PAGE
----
The further to the left or the right you move, the more your lens on life distorts.

Wednesday, December 07, 2016


Over the past few decades, a trend that emphasized centralized control swept the globe. Whether it was the EU and its attempts to control many aspects of decisions made by sovereign European nations or the growth of big intrusive government (B.I.G.) in the USA, or the spread of socialist regimes in countries like Venezuela, the intent has been simple—a small group of elite decision makers in business, finance, and foreign policy would control all important aspects of government. This "system" would act globally to benefit us all. Except it didn't. The elites in media, business, government and politics loved the "system" because: (1) they were the ruling class in charge of it; (2) it served their needs and made many of them rich, and (3) it concentrated power among a small number of men and women who were members of an elite club.

Those who were not members of the elites accepted the meme that all was well, that the "system" worked for their benefit, that it provided stability and prosperity. Until it didn't.

The seeds of the great unraveling began in 2007-2008 when the world economic system collapsed. The cause of the collapse was grossly irresponsible (some would say, outright criminal) behavior by the elites. Elite financial institutions acted in ways that destroyed trillions of dollars in hard-earned individual wealth. Elite governmental regulators looked the other way as millions received mortgages they could not afford or pay off. Financial institutions packaged those shoddy mortgages into even shoddier financial instruments. Elite politicians did nothing. And as a consequence, many individuals were ruined and many small businesses failed. The perpetrators of the collapse were bailed out by the very people—the taxpayers—who suffered the most harm. The elites told us that catastrophe would occur without a bailout, that the world financial system would collapse, that all of us would suffer—but those not in "the club" suffered while the elite players used taxpayer money to survive and prosper.*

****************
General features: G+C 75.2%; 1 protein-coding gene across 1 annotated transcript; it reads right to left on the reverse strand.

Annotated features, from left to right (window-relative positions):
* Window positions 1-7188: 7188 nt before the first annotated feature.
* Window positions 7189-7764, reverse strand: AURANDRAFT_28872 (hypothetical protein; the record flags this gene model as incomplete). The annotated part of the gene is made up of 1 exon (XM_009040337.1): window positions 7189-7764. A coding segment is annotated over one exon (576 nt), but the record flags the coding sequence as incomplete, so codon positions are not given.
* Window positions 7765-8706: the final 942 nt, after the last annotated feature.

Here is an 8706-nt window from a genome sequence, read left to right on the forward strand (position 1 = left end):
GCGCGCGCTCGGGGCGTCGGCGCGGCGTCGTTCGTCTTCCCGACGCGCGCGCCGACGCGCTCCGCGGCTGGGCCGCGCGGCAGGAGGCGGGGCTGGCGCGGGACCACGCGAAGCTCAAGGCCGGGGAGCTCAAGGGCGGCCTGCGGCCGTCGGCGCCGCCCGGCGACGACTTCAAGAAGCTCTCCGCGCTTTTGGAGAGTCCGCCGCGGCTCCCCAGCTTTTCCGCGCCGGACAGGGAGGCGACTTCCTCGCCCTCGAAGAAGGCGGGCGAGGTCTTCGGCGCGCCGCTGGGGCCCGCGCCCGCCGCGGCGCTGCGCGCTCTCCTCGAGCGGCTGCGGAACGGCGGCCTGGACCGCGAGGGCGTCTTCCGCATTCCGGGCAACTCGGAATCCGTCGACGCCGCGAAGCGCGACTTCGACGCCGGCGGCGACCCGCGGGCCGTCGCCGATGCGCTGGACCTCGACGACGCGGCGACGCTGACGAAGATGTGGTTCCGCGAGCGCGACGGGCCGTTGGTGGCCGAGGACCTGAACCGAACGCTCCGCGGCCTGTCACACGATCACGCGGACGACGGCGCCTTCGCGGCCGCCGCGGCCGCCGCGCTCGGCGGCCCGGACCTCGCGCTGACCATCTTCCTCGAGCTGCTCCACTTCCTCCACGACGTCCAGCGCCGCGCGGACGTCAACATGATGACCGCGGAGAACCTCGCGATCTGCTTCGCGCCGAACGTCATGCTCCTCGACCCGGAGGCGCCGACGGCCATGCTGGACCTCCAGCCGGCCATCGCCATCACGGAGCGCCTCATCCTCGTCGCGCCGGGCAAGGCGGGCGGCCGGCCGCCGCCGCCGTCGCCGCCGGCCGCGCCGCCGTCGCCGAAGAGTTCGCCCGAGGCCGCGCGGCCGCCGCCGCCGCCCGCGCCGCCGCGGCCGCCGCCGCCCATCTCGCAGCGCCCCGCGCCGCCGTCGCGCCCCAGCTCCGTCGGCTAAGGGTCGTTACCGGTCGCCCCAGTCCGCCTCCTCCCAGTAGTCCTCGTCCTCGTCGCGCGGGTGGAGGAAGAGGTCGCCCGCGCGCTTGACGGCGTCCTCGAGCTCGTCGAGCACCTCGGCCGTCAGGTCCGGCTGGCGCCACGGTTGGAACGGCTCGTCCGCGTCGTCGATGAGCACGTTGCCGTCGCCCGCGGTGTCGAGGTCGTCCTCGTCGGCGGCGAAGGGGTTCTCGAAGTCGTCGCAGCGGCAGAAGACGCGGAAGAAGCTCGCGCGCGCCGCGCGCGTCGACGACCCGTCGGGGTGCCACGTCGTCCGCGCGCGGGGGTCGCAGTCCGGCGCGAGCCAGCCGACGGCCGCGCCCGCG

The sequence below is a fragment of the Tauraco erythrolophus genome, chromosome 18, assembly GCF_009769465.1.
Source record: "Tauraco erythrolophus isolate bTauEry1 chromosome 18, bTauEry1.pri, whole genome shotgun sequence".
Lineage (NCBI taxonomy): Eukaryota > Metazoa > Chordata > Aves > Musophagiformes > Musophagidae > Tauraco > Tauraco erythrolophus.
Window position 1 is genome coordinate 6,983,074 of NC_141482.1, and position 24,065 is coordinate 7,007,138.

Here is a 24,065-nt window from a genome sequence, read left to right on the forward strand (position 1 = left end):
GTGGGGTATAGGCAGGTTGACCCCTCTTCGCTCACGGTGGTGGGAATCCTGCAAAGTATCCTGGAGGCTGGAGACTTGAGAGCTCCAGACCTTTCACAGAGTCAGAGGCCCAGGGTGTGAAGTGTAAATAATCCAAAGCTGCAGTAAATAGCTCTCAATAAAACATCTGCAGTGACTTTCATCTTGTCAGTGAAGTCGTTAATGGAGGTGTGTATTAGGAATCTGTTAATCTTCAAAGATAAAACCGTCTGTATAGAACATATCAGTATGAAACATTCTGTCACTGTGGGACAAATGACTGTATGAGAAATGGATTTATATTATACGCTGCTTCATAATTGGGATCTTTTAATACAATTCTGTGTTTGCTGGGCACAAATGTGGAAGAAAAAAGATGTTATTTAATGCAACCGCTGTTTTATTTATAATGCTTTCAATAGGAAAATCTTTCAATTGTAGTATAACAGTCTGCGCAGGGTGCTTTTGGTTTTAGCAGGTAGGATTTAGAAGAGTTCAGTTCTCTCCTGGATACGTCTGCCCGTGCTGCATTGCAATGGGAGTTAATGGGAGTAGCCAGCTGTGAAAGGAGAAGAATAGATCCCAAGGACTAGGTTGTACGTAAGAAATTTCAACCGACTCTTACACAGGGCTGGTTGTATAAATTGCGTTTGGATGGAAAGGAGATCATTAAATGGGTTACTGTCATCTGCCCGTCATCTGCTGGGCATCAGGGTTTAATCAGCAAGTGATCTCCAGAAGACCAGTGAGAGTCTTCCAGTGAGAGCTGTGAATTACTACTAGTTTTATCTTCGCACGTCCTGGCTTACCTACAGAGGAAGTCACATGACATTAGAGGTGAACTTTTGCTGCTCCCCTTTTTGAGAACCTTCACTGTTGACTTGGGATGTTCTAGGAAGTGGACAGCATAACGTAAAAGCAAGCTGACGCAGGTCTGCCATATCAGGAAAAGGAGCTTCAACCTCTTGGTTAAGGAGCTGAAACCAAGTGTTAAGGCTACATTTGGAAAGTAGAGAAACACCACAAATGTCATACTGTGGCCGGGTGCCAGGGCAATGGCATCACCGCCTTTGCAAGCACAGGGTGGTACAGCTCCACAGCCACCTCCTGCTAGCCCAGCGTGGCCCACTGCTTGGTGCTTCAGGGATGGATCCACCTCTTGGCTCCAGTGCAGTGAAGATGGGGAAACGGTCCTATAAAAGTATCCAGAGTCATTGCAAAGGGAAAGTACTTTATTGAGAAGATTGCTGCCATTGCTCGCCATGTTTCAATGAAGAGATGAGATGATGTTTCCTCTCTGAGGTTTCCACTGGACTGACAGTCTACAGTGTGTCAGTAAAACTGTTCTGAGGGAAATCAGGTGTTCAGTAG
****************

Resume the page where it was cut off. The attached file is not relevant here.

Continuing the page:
Those early seeds laid the roots of mistrust. People began to realize that the smartest kids in the room weren't really very smart at all. Their decisions often went bad, their policies hurt rather than helped the average citizen, their newly found love of politically correct thinking led to cultural upheaval (think: massive Middle Eastern immigration into Europe and its detrimental effects), their blatant grasp for more and more power did far more harm than good.

Bret Stevens writes:
The populist wave now cresting across much of the world is sometimes described as a revolt against globalization: immigrants failing to assimilate the values of their hosts, poorer countries drawing jobs from richer ones, and so on. But the root complaint is not about economics. It’s about justice. Why does the banker get the bailout while the merchant goes bankrupt? Why does the illegal immigrant get to jump the citizenship queue? What right does a foreign judge have to tell us what punishments our criminals deserve? Why do our soldiers risk their lives for the defense of wealthy allies?

Those of us who believe in the liberal international order (now derisively called “globalism”) ought to think about this. There are powerful academic arguments to be made for the superiority of free trade over mercantilism, or of Pax Americana over America First. But liberalism’s champions will continue to lose the argument until we learn to make our case not in the language of what works, but of what’s right.
The old aphorism about pendulum swings seems appropriate at this point. The pendulum swung wildly to provide the elites with centralized control and power. When they failed to exercise these gifts with any semblance of wisdom, the pendulum swung back toward populism.

Sadly, there are no guarantees that this latest swing will lead to wise leadership. It can be argued that there is wisdom in crowds, but it can also be argued that there is chaos in mobs. Things are changing, but it's difficult to determine whether for good or ill.


* At the time, I was against the bail out. I felt that at least the worst offenders (select banks, and finacial houses) should have been allowed to fail and their executives brought up on criminal charges. The reason was "moral hazard", defined in Wikipedia in the following way: "In economics, moral hazard occurs when one person takes more risks because someone else bears the cost of those risks. A moral hazard may occur where the actions of one party may change to the detriment of another after a financial transaction has taken place."

Because the elites were not made to pay any significant price for their irresponsible actions, they will do it again. In fact, they already are.